Distributing leadership in English Sixth Form Colleges

Distributing leadership in English Sixth Form Colleges Purpose – The purpose of this paper is to explore the distribution of leadership practices in Sixth Form Colleges (SFCs). This is an area where very little research has been undertaken and the intention was to investigate the topic from a critical perspective using social constructionist methodology. Design/methodology/approach – The research methodology was based on social constructionism. The research took place over two years at four SFCs and involved a range of teachers. An initial questionnaire was followed up with co-constructed discussions in which participants were able to express their views and develop the trajectory of the discussion. Findings – The findings indicated that SFCs have been under pressure to distribute work roles in order to maximise efficiency and this has led to both opportunities for career advancement and work overload. Research limitations/implications – This is a limited research exercise. As a social constructionist research project, it was deliberately aimed at providing a deep insight into a few colleges rather than making generalisable observations about the nature of the sector as a whole. Originality/value – There is very little research undertaken into the SFC sector. This research places an important concept such as distributed leadership into this niche sector. It also challenges the idea that distributed leadership is inherently positive in nature. http://www.deepdyve.com/assets/images/DeepDyve-Logo-lg.png International Journal of Educational Management Emerald Publishing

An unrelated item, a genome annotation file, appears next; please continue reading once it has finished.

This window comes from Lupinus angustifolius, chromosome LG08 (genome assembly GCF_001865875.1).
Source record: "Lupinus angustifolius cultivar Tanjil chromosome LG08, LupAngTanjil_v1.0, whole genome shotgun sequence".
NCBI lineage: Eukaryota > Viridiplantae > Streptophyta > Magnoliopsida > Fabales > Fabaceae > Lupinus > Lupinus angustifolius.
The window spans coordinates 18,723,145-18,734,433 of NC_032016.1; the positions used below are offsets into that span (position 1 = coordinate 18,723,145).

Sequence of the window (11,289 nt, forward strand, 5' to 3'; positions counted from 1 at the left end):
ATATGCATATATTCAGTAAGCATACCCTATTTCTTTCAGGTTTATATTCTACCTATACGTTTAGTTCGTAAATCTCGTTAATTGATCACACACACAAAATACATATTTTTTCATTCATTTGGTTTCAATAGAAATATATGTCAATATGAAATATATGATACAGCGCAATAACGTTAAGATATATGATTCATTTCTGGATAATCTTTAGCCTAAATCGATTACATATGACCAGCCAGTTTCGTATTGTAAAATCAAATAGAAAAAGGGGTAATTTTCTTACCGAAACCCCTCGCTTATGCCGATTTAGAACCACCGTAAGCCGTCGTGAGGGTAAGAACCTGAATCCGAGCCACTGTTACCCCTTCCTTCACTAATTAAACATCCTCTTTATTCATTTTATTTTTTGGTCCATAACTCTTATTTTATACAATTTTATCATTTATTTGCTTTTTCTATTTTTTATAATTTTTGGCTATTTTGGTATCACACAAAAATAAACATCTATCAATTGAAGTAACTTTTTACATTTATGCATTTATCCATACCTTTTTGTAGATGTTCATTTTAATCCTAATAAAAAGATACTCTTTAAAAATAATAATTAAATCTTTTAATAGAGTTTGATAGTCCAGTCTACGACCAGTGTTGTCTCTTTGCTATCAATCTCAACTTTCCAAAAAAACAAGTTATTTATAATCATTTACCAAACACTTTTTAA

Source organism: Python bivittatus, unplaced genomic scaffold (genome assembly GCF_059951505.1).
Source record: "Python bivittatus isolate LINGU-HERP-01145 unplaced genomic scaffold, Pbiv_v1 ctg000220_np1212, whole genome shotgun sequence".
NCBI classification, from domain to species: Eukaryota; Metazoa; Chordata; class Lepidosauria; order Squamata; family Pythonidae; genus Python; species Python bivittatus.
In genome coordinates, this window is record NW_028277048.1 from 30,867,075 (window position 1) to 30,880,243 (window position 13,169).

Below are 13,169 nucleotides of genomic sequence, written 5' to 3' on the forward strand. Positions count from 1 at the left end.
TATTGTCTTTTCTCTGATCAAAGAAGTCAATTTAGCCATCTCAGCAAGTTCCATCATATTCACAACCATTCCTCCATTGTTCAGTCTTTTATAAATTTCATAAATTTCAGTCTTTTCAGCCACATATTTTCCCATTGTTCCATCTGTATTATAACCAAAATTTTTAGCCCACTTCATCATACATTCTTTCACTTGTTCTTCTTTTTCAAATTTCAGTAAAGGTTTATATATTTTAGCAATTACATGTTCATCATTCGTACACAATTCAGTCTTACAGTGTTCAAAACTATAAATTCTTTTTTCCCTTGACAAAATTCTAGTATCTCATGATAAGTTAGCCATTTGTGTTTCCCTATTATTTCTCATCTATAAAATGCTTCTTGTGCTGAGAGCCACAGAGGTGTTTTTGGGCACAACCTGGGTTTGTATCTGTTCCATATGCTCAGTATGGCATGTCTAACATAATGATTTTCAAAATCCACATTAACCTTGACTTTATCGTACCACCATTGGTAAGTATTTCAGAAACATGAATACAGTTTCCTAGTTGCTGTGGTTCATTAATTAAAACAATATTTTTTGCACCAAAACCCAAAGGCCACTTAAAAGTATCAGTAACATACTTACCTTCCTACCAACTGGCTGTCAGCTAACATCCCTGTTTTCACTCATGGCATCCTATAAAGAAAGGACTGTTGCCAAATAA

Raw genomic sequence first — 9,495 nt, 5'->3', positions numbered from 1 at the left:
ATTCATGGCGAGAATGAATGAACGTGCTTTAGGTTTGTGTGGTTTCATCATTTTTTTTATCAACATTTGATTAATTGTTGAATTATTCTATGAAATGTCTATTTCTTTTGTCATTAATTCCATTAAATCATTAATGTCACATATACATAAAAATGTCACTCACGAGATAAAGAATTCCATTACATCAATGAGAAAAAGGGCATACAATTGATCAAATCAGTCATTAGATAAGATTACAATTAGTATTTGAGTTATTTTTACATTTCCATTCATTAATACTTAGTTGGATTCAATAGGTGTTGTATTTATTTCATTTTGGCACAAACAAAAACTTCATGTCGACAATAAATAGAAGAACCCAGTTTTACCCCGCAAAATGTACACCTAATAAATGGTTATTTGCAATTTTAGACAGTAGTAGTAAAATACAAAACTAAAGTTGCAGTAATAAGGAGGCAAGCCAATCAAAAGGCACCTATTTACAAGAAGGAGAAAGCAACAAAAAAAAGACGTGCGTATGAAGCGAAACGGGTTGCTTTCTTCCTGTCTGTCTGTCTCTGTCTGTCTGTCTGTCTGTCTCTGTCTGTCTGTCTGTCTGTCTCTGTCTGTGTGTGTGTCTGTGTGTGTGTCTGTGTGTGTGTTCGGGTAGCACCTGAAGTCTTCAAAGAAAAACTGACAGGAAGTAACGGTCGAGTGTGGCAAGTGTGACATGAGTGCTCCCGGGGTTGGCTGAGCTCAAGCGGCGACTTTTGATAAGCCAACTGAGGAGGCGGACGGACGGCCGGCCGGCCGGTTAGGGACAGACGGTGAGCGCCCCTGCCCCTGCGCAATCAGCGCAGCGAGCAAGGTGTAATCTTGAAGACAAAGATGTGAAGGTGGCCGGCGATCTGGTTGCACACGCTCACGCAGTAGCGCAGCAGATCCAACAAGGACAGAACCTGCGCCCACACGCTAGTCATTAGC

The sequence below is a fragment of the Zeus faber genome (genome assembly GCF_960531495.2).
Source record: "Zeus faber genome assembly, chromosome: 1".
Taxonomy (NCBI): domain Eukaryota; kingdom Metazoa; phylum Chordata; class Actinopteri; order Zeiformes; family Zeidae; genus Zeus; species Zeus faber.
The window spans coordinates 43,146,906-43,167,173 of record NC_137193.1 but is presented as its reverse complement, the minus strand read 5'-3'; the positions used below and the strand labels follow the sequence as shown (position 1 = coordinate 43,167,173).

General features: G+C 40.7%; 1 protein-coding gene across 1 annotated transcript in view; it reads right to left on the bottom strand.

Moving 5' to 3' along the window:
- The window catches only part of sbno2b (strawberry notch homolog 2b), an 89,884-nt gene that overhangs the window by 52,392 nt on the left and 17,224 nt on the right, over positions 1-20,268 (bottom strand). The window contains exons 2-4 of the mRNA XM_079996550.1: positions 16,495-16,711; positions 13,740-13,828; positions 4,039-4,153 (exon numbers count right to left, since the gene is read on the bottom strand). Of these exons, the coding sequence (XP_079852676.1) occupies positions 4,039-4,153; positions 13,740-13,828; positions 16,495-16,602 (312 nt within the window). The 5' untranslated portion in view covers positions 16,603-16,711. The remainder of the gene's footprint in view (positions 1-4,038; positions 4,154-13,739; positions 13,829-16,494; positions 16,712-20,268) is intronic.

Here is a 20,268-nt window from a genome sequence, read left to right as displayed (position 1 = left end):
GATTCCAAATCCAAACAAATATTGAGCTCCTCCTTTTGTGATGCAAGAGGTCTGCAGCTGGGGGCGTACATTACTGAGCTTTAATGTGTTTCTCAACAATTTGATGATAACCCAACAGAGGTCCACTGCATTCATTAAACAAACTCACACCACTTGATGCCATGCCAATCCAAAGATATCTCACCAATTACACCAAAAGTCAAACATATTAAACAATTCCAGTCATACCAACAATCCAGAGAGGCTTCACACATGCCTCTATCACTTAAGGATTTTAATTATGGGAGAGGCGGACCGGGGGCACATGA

Distributing leadership in English Sixth Form Colleges

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Publisher
Emerald Publishing
Copyright
Copyright © Emerald Group Publishing Limited
ISSN
0951-354X
DOI
10.1108/IJEM-06-2014-0074
Publisher site
See Article on Publisher Site

Abstract

Purpose – The purpose of this paper is to explore the distribution of leadership practices in Sixth Form Colleges (SFCs). This is an area where very little research has been undertaken and the intention was to investigate the topic from a critical perspective using social constructionist methodology. Design/methodology/approach – The research methodology was based on social constructionism. The research took place over two years at four SFCs and involved a range of teachers. An initial questionnaire was followed up with co-constructed discussions in which participants were able to express their views and develop the trajectory of the discussion. Findings – The findings indicated that SFCs have been under pressure to distribute work roles in order to maximise efficiency and this has led to both opportunities for career advancement and work overload. Research limitations/implications – This is a limited research exercise. As a social constructionist research project, it was deliberately aimed at providing a deep insight into a few colleges rather than making generalisable observations about the nature of the sector as a whole. Originality/value – There is very little research undertaken into the SFC sector. This research places an important concept such as distributed leadership into this niche sector. It also challenges the idea that distributed leadership is inherently positive in nature.

Journal

International Journal of Educational ManagementEmerald Publishing

Published: Jun 8, 2015

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